Perfumery is a minefield. It's not only perilous to make an olfactory mistake and distance your core audience, a communication faux pas might even trigger a campaign of boycotting your product. That faux pas can take many guises, but none is more "sensitive" than a random comment which can hint of racism. Jean Paul Guerlain, apparently unintentionally, just committed just that cardinal sin.
The whole incident took place in an interview to Elise Lucet concerning his work at maison Guerlain, where he created many masterpieces, Samsara among them. Concerning the latter, Jean Paul commented: "For once, I worked like a negro. I don't know if negroes have worked that much, but anyway..."
The quote also inelegantly suggests that there might be laziness involved too. SOS Racisme and Cran have complained about this statement on France 2 this past Friday 15th October. (You can read the news and the original quote on this link) The reasons given for the outcry are mostly pedagogical, as they renounce the colonial cliches which are thus being perpetuated through such statements. Of course it's argued that these statements go against the values of LVMH and Guerlain in general, and action of distancing was demanded from LVMH, to which the behemoth company replied with a direct apology by Jean Paul himself on AFP via mail. In it Jean Paul Guerlain clarified that he is sorry for the statement and that it does not reflect his deeper thoughts. He also mentioned that he is not a representative of the company since 1996 and is not salaried since 2002, "taking full responsibility [for the faux pas], not wanting to hurt the company and its employees". His current position is of advisory to the head perfumer Thierry Wasser.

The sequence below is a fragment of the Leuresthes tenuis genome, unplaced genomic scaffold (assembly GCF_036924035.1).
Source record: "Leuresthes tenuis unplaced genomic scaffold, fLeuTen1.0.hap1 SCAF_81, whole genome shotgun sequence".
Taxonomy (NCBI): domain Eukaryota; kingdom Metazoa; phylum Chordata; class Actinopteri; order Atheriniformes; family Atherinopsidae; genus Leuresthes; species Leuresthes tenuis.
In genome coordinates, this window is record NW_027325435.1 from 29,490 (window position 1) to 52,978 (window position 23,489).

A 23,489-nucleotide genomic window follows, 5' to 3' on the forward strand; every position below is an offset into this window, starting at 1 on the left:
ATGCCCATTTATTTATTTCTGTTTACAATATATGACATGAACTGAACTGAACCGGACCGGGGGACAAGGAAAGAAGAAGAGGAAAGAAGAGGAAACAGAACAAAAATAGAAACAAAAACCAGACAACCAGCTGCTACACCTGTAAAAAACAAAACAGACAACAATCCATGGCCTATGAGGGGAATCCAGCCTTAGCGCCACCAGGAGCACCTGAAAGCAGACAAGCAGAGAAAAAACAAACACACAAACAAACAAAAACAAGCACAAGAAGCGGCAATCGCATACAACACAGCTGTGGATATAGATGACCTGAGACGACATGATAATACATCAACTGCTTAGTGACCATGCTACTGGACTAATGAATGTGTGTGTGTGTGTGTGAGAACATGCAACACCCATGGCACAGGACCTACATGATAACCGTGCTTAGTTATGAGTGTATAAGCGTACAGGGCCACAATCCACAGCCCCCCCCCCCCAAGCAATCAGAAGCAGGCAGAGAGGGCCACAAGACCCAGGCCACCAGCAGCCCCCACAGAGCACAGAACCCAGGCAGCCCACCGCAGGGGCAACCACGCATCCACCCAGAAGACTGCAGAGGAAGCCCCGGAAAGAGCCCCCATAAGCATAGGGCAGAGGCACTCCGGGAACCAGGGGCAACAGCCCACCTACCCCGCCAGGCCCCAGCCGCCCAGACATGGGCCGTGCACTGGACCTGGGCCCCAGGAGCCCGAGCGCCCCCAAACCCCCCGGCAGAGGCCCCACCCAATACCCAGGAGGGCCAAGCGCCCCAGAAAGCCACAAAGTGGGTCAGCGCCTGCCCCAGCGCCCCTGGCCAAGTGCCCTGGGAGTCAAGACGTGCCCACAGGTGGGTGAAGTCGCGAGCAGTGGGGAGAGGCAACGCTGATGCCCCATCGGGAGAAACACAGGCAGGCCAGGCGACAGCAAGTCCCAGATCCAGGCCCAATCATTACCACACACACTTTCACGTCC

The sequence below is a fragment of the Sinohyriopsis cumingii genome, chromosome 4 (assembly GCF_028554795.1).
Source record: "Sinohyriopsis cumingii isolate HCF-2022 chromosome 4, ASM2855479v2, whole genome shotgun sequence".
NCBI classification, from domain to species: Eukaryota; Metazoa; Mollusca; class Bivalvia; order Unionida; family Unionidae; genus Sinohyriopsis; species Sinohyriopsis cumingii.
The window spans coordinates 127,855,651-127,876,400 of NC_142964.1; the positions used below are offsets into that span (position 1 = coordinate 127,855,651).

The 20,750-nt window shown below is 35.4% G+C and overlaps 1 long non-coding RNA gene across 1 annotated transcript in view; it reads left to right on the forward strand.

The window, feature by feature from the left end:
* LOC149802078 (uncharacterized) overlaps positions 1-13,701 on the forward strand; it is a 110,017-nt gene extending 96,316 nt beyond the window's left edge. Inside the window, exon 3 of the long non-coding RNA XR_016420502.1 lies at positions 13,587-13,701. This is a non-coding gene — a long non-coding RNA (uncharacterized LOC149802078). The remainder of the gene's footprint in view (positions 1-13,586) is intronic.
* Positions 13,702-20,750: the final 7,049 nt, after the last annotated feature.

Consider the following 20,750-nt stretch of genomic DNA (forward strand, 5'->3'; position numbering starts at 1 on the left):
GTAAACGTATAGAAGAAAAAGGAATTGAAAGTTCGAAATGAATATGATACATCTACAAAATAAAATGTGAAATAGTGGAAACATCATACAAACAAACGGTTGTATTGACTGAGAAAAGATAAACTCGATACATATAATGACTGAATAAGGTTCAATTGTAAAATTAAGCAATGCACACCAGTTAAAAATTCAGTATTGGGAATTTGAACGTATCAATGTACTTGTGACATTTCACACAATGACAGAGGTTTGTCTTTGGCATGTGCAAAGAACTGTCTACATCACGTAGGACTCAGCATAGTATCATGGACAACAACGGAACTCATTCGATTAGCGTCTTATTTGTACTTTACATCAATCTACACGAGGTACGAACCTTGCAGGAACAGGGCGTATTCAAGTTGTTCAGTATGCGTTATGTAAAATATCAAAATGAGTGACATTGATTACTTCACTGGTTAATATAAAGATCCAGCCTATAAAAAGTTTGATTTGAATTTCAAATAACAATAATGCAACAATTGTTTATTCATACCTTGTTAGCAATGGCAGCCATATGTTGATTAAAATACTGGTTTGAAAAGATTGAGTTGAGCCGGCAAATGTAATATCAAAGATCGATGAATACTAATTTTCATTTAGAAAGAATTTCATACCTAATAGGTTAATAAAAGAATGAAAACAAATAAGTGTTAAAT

As usual on Perfume Shrine, we dissect things to get to the bottom of it.
Blacks/Negroes have worked in plantations for many years as slaves, as recently as the previous century. This is deeply shameful, there is no other way around it. But certainly not to black people! Rather the ones who owned them and perpetuated this practice at a time in history when such a practice was not necessitated by ANY means (It's an agreed fact that slavery in antiquity falls under completely different parameters and not within our scope here). There even exist wonderful French patisserie creations that reference negroes, certainly through no desire to offend them.
But the second part does exist, alas. Weirdly too, because Jean Paul is well-known for his good rapport and friendship with the inhabitants of the island of Mayotte, where Guerlain keeps ylang ylang plantations. Maybe his progressing age doesn't help too much in general?
For purposes of injecting a semi-relevant & controversial viewpoint on racial matters, France and the US, please read this blog post. Food for thought, and why not, comment!